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“Whipsaw:  n 1. A narrow two person crosscut saw. v 1. To cut with a whipsaw, 2. To defeat in two ways at once” 

It was a lovely day today at The Havens.  Last week, after several days of pretty cold temperatures (sub zero at night), it snowed.  Then it warmed up enough to melt the thin layer of snow on the ground.  This was followed by some days around freezing accompanied by gusty winds.  Finally it warmed up and the wind blew like a wind tunnel testing a jet airplane.

This morning it dawned clear and cool and totally calm.  It would have been ideal to burn off the labyrinth right then, but we had a date at the kid’s house for home made waffles.   So we went over there (a matter of walking half a block) at the appointed time and thoroughly enjoyed our breakfast with the family.  It is really lovely to have our grandkids so close.  AND their parents…  I must not leave them out!

After our repast, we came home, got busy, and burned off the tall grass that had accumulated in the labyrinth over the last summer.  It was a perfect day for burning, and still hadn’t gotten so warm that tending the fire was onerous.  There have been times when it was sort of like an introduction to Hades, what with a warm day and a brisk breeze.  Today it was just damp enough that the grass burned well but not like an inferno.  No wind to speak of, so the flames crept their way through the paths and rocks desultorily.  We had to use the flame thrower a few times to encourage them to do a complete job.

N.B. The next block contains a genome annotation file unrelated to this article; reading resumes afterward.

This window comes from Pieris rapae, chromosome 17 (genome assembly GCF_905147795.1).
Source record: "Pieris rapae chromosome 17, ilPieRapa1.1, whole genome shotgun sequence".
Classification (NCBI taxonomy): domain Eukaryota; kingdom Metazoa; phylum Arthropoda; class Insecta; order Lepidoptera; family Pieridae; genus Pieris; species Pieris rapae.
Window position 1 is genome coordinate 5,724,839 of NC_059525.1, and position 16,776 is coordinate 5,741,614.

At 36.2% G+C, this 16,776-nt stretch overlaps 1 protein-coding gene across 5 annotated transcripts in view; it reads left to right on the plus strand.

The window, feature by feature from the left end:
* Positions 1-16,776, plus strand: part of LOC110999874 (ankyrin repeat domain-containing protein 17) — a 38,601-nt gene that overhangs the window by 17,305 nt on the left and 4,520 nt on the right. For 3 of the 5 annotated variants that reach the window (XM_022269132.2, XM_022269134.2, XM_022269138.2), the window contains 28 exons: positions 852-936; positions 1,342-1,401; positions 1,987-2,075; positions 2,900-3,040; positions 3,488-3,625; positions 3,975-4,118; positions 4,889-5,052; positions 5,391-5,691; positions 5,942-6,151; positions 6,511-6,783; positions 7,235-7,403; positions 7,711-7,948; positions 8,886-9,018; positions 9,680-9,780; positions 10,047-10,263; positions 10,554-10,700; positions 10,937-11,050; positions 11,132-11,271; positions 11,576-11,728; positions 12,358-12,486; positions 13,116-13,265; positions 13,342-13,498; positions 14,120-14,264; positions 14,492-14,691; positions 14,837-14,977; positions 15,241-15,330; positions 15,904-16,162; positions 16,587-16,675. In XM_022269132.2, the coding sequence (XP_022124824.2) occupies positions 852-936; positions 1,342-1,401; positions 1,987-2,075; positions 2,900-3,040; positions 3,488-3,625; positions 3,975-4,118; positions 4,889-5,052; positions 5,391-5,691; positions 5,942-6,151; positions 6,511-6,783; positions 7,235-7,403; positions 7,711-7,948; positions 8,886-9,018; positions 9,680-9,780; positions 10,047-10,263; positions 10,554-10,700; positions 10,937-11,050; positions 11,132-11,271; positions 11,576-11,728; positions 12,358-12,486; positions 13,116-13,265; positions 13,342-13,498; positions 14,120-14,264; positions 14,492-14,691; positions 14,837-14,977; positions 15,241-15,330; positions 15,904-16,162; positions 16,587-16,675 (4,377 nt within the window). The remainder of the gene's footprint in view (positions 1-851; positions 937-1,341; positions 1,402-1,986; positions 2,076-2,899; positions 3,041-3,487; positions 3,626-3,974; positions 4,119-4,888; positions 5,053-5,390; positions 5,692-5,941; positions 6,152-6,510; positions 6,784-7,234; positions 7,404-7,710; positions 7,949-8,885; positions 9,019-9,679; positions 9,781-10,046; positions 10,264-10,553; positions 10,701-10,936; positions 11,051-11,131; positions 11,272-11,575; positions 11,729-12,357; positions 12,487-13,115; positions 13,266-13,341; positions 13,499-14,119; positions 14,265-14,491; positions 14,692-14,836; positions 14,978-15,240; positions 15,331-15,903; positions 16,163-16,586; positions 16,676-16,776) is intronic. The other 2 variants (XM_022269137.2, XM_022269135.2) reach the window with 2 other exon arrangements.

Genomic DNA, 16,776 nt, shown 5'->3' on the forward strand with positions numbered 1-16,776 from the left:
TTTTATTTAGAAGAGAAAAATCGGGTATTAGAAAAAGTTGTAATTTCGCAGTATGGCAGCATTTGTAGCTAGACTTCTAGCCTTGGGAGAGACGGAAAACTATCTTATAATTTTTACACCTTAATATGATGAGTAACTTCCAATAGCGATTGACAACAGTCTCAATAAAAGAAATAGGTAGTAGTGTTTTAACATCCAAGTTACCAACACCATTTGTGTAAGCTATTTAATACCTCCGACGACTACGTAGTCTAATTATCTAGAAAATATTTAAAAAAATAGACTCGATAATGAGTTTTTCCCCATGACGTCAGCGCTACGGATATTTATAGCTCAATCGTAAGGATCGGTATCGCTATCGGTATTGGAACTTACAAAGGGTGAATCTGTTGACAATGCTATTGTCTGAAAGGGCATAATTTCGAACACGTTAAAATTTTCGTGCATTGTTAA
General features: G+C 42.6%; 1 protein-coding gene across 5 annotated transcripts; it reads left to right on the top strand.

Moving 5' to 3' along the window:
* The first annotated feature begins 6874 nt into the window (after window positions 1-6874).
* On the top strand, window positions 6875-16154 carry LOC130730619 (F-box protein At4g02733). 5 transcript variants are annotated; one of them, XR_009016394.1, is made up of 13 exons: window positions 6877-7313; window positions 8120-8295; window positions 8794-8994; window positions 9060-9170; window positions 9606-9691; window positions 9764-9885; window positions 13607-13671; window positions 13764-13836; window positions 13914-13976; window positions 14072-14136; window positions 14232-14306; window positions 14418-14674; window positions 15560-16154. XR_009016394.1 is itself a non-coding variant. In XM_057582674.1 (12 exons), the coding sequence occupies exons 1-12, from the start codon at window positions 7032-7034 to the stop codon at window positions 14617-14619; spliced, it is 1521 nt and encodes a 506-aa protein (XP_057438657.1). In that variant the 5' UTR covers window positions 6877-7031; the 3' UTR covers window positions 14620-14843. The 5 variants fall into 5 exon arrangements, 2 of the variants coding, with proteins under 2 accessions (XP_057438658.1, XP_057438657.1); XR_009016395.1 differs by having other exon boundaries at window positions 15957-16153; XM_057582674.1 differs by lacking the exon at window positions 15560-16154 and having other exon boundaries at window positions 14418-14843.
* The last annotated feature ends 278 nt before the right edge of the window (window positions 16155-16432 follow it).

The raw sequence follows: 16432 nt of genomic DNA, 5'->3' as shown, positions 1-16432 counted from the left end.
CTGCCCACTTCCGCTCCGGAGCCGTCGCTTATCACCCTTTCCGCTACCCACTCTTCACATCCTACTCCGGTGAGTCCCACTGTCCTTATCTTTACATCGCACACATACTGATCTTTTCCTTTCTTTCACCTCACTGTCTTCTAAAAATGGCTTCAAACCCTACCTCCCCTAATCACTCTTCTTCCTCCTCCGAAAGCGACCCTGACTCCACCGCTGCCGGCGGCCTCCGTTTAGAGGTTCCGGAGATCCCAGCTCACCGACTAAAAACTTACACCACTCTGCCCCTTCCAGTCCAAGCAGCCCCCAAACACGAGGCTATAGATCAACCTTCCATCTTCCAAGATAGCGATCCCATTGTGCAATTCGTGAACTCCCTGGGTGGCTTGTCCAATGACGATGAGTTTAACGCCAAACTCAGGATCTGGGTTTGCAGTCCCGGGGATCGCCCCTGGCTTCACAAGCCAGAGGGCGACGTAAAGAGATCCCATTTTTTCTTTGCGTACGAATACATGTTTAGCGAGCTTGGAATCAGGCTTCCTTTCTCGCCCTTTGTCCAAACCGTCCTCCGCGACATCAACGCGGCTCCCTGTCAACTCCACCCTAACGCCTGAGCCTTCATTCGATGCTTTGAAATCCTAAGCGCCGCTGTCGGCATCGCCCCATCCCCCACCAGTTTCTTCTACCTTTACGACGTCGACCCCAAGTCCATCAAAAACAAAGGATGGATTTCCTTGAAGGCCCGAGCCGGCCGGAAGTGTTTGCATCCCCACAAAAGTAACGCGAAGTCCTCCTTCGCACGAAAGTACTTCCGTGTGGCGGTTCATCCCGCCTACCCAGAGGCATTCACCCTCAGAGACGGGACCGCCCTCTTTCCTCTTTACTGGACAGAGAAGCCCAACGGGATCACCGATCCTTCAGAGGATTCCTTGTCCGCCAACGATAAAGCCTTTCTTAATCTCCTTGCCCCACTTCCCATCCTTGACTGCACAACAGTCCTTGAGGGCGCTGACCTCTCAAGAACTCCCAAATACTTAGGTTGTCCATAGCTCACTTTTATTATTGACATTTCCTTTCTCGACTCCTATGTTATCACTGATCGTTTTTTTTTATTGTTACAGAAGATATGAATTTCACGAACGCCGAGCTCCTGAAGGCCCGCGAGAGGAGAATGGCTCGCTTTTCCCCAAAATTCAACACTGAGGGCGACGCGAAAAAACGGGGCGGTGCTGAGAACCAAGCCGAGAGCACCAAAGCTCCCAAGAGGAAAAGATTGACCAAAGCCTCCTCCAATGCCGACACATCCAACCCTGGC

There are lots of rags and tags of grass tops, as well as things like the stems of goldenrod, little white asters, and primroses spread in the paths.   They really need to be raked up but I decided to do something else instead.  If I leave them long enough they will blow away or compost in place, maybe.

After unhooking and draining the hoses we had deployed for fire safety reasons, we rolled them and coiled them back up on their supports.  Winter is not over yet and we have had enough of frozen pipes.

Speaking of frozen pipes, the contractor man has been here since Wednesday repairing the utility bathroom.  We picked out new floor tile for it, auditioning a style that we are considering using for the Great Bathroom Remodel, which is scheduled for a future date yet to be determined.   We LOVE the tile and lucky for us it was on sale so we bought the necessary quantity and have stashed it in the sauna dressing room.  The bathroom should become functional early next week.

Of course, there has been a daily (except for Thursday) pilgrimage to Springfield to visit the Ailing Mother.  She came through her popliteal bypass alive (barely).  There were a few rough days, and once the hospital figured out that she really needed a blood transfusion, she rallied enough to be moved to a rehabilitation hospital.  Since then she has walked as much as 70 feet during physical therapy and can get up out of her wheel chair and move to the bed “unassisted” (meaning two people stand nearby at the ready to make sure that she does not lose her balance and fall during the painstaking process).  But her appetite has returned, and her mind is once again active.  She has been working on her tatting project.  Aside from the open incision around the bypass site, she is looking fairly good.  There is still a lot of ground to cover, but we are no longer in fear of her life.